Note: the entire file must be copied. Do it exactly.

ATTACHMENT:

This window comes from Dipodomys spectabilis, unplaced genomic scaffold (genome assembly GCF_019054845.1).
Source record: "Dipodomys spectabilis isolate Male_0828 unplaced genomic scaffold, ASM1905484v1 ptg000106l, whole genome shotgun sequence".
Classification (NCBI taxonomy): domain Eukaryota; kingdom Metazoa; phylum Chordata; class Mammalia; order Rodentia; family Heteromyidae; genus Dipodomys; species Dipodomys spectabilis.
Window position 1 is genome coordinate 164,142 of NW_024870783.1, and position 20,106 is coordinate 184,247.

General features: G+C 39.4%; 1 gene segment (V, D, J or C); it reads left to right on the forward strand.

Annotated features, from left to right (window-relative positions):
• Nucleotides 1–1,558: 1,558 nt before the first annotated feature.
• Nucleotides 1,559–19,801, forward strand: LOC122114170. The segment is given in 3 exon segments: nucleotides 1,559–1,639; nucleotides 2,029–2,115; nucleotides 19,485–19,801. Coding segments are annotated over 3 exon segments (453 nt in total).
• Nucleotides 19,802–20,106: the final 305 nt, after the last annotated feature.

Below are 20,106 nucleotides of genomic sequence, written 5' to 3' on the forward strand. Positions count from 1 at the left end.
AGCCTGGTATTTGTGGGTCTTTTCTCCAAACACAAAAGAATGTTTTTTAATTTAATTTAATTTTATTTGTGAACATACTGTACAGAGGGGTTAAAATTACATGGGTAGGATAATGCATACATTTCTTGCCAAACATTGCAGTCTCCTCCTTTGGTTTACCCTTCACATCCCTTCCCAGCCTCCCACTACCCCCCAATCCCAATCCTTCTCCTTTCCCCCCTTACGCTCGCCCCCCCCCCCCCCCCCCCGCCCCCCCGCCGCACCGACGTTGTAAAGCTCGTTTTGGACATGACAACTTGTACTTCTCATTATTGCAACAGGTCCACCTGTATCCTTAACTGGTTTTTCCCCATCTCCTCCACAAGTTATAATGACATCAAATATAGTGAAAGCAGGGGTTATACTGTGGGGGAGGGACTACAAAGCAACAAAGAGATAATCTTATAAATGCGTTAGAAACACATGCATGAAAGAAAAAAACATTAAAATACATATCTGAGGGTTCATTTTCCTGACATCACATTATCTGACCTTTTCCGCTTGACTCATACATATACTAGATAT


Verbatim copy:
This window comes from Dipodomys spectabilis, unplaced genomic scaffold (genome assembly GCF_019054845.1).
Source record: "Dipodomys spectabilis isolate Male_0828 unplaced genomic scaffold, ASM1905484v1 ptg000106l, whole genome shotgun sequence".
Classification (NCBI taxonomy): domain Eukaryota; kingdom Metazoa; phylum Chordata; class Mammalia; order Rodentia; family Heteromyidae; genus Dipodomys; species Dipodomys spectabilis.
Window position 1 is genome coordinate 164,142 of NW_024870783.1, and position 20,106 is coordinate 184,247.

General features: G+C 39.4%; 1 gene segment (V, D, J or C); it reads left to right on the forward strand.

Annotated features, from left to right (window-relative positions):
• Nucleotides 1–1,558: 1,558 nt before the first annotated feature.
• Nucleotides 1,559–19,801, forward strand: LOC122114170. The segment is given in 3 exon segments: nucleotides 1,559–1,639; nucleotides 2,029–2,115; nucleotides 19,485–19,801. Coding segments are annotated over 3 exon segments (453 nt in total).
• Nucleotides 19,802–20,106: the final 305 nt, after the last annotated feature.

Below are 20,106 nucleotides of genomic sequence, written 5' to 3' on the forward strand. Positions count from 1 at the left end.
AGCCTGGTATTTGTGGGTCTTTTCTCCAAACACAAAAGAATGTTTTTTAATTTAATTTAATTTTATTTGTGAACATACTGTACAGAGGGGTTAAAATTACATGGGTAGGATAATGCATACATTTCTTGCCAAACATTGCAGTCTCCTCCTTTGGTTTACCCTTCACATCCCTTCCCAGCCTCCCACTACCCCCCAATCCCAATCCTTCTCCTTTCCCCCCTTACGCTCGCCCCCCCCCCCCCCCCCCCGCCCCCCCGCCGCACCGACGTTGTAAAGCTCGTTTTGGACATGACAACTTGTACTTCTCATTATTGCAACAGGTCCACCTGTATCCTTAACTGGTTTTTCCCCATCTCCTCCACAAGTTATAATGACATCAAATATAGTGAAAGCAGGGGTTATACTGTGGGGGAGGGACTACAAAGCAACAAAGAGATAATCTTATAAATGCGTTAGAAACACATGCATGAAAGAAAAAAACATTAAAATACATATCTGAGGGTTCATTTTCCTGACATCACATTATCTGACCTTTTCCGCTTGACTCATACATATACTAGATAT